omd em1x vs em1 ii

If you always use your camera with the optional battery grip, you’ll certainly appreciate the design of the E-M1X but the E-M1 II retains the invaluable advantage of being more compact and, despite the smaller size, the grip is well made and remains comfortable to hold with large lenses. This is something I’ve always liked about the mark II model because personally I tend to avoid battery grips: I like to keep my set-up as compact as possible.

omd em1x vs em1 ii

That being said, there is something I want to point out: even though I used the E-M1X with the same set of lenses I tested on the E-M1 II before (Pro lenses mainly including the 300mm f/4) I didn’t have to change backpacks. I wasn’t under the impression that I was carrying something heavier. The lenses are still compact and remain one of the main strengths of the micro four thirds system. (Actually I was able to pack both cameras and all the lenses inside my Peak Design 30L!)

omd em1x vs em1 ii

You’ll find two SD card slots on both cameras. On the mark II model only slot 1 is compatible with the UHS-II standard, whereas the E-M1X can accept it in both slots. The X model has a more robust mechanism for the card cover and there is a dedicated toggle that you need to twist in order to open it, which feels more secure than the sliding door on the E-M1 II.

Toggle to open the SD card compartment on the E-M1X

As for the physical connections, both cameras share:

  • 3.5mm microphone input and headphone output
  • 2.5mm remote input (located on the other side)
  • USB Type C port
  • HDMI Type 4 (Micro) output
  • flash sync socket (front right)

One interesting thing is that Olympus guarantees weather-sealing on the E-M1X even when cables are connected to the remote, headphone or microphone ports.


Controls and customisation

The button layout is similar on the two cameras but the E-M1X gets some upgrades.

First the buttons are larger for the most part and the ones on top have different heights and textures to help you locate them better when looking through the EVF. On the top right the E-M1X has four custom modes instead of three on the main dial, and three buttons assigned by default to ISO, exposure compensation and video recording, although you can change them in the menu. The E-M1 II has just two buttons (Fn2 and video).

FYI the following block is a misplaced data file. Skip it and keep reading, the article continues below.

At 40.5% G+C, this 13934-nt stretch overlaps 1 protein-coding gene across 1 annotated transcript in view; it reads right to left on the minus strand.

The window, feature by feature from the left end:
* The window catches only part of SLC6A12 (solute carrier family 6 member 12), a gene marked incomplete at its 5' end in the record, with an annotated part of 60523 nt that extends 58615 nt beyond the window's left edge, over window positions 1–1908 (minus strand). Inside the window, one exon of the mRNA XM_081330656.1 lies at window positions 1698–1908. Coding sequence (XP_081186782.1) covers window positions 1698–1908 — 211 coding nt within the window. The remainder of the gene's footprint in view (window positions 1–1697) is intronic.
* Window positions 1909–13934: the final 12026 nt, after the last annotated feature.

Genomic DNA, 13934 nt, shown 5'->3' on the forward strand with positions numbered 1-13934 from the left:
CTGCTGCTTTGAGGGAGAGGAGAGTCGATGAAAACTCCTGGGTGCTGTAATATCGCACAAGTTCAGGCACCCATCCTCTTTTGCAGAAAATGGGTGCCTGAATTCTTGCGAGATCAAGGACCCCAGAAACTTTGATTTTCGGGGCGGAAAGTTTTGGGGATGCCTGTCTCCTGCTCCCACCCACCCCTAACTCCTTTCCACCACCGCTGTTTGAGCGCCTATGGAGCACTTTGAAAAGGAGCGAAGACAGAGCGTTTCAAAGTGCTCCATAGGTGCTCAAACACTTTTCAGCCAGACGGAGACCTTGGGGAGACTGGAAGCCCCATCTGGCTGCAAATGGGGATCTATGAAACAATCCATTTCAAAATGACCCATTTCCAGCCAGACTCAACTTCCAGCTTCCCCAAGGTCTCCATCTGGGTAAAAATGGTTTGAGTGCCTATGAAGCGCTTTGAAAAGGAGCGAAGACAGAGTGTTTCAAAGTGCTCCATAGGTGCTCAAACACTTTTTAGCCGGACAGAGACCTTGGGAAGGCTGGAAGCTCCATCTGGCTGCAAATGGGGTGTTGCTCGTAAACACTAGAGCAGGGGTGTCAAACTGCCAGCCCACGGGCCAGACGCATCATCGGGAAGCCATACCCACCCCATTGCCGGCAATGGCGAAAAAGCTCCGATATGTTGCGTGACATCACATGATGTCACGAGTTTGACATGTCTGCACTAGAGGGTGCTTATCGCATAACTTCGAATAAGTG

On the top left the flagship has an extra button for bracketing in addition to the drive and AF modes. These buttons are softer to press on the X model but also less sensitive. You really need to push hard, especially the AF one, and this is one of the very few complaints I have about the larger camera.

Another difference is the placement of the twin dials. On the E-M1 II they are entirely visible and sit on top, whereas on the E-M1X they are embedded into the front grip and on the rear side. They are precise and reactive on both cameras so I didn’t really feel a difference. Perhaps a small advantage of the mark II is that the front dial surrounds the shutter release button so your finger only needs to move slightly to use one or the other, but I didn’t have trouble adapting to the E-M1X.

On the rear the most relevant addition to the flagship model is the AF Joystick. It moves in 8 directions and is very precise. Pressing it can trigger a setting of your choosing, and you also have the option to disable it.

The AF Joystick on the E-M1X

The rear panel reveals exclusive CARD (switch between the two slots) and WB buttons on the E-M1X. The menu button has been moved to the left which I found less comfortable to reach. Both cameras have a 4-way pad that can be used for different functions or to move the AF point.

Note that both models give you additional options to move the autofocus area: you can use the twin dials (one moves the point horizontally, the other vertically) or the touch screen, which means there are 4 different ways on the E-M1X and three different ways on the E-M1 II to move the AF point.

omd em1x vs em1 ii

Some of the buttons – including the shutter release – are replicated for vertical shooting on the E-M1X.

The optional HLD-9 grip on the E-M1 II also replicates the most important buttons but lacks the two Fn buttons out front, ISO and exposure compensation on top and the second AF Joystick. It does have its own 4-way pad however as well as an extra button on the rear.

The buttons for vertical shooting can be locked but on the E-M1X you find an extra C step that allows you to choose which buttons gets disabled.

The flagship has 12 function buttons that can be customised, including the two out front, and the ones for ISO and WB. An additional five are found for vertical orientation. The E-M1 II has 9 custom buttons by comparison, plus two on the optional HLD-9 grip. The arrow pad on the optional grip behaves like the one configured on the camera.

Other customisation possibilities include assigning different functions to the twin dials with the help of the function lever on the rear (similar to the AF point described above) and changing the rotation direction of the dials. The Fn lever can be used to turn the camera on and off if you prefer it to the default switches on top.

The E-M1X has an additional option that is very welcome: the possibility to assign live composite or live time to the B step on the main dial, which means you don’t have to scroll down through all the shutter speeds to activate them.